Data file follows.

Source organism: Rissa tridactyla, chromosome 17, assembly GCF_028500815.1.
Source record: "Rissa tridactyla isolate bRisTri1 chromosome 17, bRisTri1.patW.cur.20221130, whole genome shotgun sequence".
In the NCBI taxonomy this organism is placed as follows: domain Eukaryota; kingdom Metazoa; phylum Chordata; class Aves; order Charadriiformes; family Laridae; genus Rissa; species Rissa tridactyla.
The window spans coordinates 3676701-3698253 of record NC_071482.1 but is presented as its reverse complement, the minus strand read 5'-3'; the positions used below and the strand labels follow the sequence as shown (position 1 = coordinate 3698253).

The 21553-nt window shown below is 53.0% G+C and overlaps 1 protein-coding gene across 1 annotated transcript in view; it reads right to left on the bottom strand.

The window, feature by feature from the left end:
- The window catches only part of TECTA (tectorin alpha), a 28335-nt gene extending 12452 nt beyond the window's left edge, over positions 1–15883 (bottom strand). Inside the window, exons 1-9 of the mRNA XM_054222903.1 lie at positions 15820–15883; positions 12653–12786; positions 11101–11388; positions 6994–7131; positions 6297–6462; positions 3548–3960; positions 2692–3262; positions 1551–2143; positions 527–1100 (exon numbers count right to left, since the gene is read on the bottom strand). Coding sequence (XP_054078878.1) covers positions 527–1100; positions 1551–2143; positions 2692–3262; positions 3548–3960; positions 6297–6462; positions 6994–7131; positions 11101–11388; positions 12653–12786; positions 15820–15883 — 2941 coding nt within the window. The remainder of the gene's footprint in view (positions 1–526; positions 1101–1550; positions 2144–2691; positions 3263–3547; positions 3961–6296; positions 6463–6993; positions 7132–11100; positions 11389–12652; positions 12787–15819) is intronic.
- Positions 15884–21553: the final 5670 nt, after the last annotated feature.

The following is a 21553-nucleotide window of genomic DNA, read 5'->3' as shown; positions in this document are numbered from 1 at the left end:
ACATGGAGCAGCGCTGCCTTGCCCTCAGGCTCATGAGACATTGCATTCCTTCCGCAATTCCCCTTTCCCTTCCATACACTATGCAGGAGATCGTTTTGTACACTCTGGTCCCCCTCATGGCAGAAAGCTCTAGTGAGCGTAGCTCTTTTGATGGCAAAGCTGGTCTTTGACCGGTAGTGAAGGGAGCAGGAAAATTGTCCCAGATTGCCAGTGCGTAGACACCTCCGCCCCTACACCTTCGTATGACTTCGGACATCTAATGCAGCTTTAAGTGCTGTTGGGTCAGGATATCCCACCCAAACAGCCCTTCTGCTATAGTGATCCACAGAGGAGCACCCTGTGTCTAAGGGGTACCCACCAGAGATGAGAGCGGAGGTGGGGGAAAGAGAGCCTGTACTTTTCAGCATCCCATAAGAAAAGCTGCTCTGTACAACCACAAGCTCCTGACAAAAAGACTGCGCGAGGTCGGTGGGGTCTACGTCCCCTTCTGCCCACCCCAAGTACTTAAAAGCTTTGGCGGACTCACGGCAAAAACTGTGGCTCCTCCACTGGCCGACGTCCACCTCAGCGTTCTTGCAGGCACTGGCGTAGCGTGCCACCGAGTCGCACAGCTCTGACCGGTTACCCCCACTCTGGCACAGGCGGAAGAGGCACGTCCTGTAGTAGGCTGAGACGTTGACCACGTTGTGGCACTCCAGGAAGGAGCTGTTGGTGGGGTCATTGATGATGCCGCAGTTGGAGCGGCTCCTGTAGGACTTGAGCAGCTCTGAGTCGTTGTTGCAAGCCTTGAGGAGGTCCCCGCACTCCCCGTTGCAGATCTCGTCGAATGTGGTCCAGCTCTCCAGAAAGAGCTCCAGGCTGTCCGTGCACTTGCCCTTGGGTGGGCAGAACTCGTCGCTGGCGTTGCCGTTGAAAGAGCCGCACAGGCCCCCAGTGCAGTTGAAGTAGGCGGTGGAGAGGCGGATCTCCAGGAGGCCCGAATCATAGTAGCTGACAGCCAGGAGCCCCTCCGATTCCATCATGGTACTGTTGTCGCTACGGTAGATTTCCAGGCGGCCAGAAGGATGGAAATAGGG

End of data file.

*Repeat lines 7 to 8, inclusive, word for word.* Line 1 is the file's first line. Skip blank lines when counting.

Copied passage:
- The window catches only part of TECTA (tectorin alpha), a 28335-nt gene extending 12452 nt beyond the window's left edge, over positions 1–15883 (bottom strand). Inside the window, exons 1-9 of the mRNA XM_054222903.1 lie at positions 15820–15883; positions 12653–12786; positions 11101–11388; positions 6994–7131; positions 6297–6462; positions 3548–3960; positions 2692–3262; positions 1551–2143; positions 527–1100 (exon numbers count right to left, since the gene is read on the bottom strand). Coding sequence (XP_054078878.1) covers positions 527–1100; positions 1551–2143; positions 2692–3262; positions 3548–3960; positions 6297–6462; positions 6994–7131; positions 11101–11388; positions 12653–12786; positions 15820–15883 — 2941 coding nt within the window. The remainder of the gene's footprint in view (positions 1–526; positions 1101–1550; positions 2144–2691; positions 3263–3547; positions 3961–6296; positions 6463–6993; positions 7132–11100; positions 11389–12652; positions 12787–15819) is intronic.
- Positions 15884–21553: the final 5670 nt, after the last annotated feature.